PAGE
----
2. If someone truly embraces the tenants of postmodernism, it makes it more difficult to hear the claims of Christ that are being addressed in the gospel. For believers that dabble in the ethos of postmodernism, it weakens their discipleship at critical points.
3. Many church leaders today believe that in order to speak into a postmodern milieu, the church needs to itself embrace aspects of postmodernism.


One of the main features of postmodernism is a commitment to a relativistic stance toward truth claims. Something can be true for you, but not for me. Truth is socially constructed. As Christians, we have to be careful to note that we have a message that is both true and relevant.


Let’s try to understand postmodernism in contrast to modernism. Modernism believes in rational, scientific, and logical means for knowing the world. Postmodernism is skeptical about these three means for knowing. Modernism is optimistic that we can understand the world around us. Postmodernism is pessimistic about such a large-scale endeavor. For modernism, there is absolute truth that can be determined by rational inquiry. But for postmodernists, truth is socially constructed. For modernists, humans are physical machines; spirituality is not real. Postmodernists see this as incomplete: they are very open to spirituality (as long as there are no absolute truth claims). For modernists, humans are progressing through science and reason. For postmodernism, progress is a way to justify the domination of European culture over other cultures. It is a tool for exploitation. In modernism, history is a narrative of what happened (from a point of view and ideological vantage point). In postmodernism, history is all a power-play to present the interpretation of one group for their own purposes.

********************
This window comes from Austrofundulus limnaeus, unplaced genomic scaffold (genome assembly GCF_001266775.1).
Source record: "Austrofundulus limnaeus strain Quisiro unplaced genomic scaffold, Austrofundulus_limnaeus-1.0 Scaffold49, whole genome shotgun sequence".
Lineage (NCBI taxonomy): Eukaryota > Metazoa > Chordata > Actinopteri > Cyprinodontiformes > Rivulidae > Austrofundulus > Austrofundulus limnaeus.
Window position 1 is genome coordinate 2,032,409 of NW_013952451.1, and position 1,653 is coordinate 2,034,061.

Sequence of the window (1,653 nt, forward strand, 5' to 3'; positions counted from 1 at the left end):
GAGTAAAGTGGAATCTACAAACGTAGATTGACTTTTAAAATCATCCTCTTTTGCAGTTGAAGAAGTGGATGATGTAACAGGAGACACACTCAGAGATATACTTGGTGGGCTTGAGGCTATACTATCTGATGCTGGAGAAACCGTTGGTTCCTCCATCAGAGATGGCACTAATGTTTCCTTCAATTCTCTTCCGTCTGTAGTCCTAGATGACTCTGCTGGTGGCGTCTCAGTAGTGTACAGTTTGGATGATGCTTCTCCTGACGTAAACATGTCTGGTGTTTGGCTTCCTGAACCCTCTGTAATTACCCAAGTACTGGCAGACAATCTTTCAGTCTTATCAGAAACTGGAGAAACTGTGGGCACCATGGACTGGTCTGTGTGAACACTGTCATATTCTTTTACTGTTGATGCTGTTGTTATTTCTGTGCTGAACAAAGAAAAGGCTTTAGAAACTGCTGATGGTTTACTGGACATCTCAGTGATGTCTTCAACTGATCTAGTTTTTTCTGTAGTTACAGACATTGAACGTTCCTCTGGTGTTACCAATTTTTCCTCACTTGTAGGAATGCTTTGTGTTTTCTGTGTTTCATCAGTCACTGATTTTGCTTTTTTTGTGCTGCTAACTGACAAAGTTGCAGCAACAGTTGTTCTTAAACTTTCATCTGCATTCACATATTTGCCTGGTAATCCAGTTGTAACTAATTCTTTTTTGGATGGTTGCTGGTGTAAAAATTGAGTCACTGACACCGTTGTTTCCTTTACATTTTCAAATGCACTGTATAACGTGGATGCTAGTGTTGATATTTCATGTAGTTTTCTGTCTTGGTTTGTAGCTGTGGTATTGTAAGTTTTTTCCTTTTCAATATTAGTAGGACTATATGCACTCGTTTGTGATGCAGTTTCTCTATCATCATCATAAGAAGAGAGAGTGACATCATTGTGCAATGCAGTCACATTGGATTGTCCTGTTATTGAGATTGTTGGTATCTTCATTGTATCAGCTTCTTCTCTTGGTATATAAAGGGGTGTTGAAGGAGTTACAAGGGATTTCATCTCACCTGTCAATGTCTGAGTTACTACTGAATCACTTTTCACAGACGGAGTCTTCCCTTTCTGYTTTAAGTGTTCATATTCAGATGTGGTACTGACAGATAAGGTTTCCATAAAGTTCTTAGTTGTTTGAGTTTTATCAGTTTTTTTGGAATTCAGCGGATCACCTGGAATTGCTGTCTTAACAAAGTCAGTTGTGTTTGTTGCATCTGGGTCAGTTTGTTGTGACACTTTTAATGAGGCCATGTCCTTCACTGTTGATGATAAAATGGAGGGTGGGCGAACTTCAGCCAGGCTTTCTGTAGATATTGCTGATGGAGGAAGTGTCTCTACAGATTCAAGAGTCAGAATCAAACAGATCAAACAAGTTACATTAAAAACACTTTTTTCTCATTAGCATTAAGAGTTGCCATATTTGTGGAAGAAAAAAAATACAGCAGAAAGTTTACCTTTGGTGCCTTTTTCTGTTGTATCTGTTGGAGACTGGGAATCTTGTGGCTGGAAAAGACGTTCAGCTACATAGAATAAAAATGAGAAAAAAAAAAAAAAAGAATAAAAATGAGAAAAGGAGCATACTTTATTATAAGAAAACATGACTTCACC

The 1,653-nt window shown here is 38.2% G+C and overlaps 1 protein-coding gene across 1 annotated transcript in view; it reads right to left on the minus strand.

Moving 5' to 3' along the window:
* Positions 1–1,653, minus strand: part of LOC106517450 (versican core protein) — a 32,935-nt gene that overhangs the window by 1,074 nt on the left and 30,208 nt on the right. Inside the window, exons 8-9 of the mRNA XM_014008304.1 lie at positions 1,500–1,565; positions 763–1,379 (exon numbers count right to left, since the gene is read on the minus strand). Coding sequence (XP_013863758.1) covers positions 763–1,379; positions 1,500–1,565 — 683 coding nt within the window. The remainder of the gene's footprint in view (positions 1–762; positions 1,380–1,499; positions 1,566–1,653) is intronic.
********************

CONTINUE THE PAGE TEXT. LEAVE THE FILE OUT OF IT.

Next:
Postmodernism is an ethos and a mood as much as it is a worldview. It tends to be a reaction to a worldview. Or a taking of a worldview to a logical extreme. Jim Sire gives us seven helpful points for understanding postmodernism. These can be found in his chapter The Vanished Horizon in the latest copy of his book The Universe Next Door.
1. The first question that postmodernism addresses is not “what is out there” (ontology) nor “how do we know what is and exists” (epistemology). Rather, it asks how language functions to construct meaning. Truth is a social construct.
[Sidebar: Deconstructionism is an outgrowth of this. Postmodernists think that texts do not inherently have meaning (authorial intention), but rather that in our interaction with texts, we derive at “the meaning.” Because, for them, seeking to know the truth about a text is a power game. Being able to define terms is about gaining and asserting power over others.]
2. The death of truth. Truth is forever hidden from us; we can only tell stories.
3. Stories give communities their cohesive character.
Some say “We like postmodernism because of its emphasis on stories.” But in response, was there ever a time when people did not like stories? Liking stories is not postmodern, it is human. What is different is that postmodernism says “It is about the story; it does not matter if the story is factually and historically correct.” Historic Christianity says, “Oh no, if the story is not true, then it is not helpful.” But postmodernists resist “meta-narratives” (large explanations for stories, or over-arching truth claims). In light of this, we need to remember that we believe Christianity not because it is likable (though it is), but because it is true.
4. Language is power. (I define things, and use them against you.)
5. There is a death of self. Existentialism is a step toward postmodernism.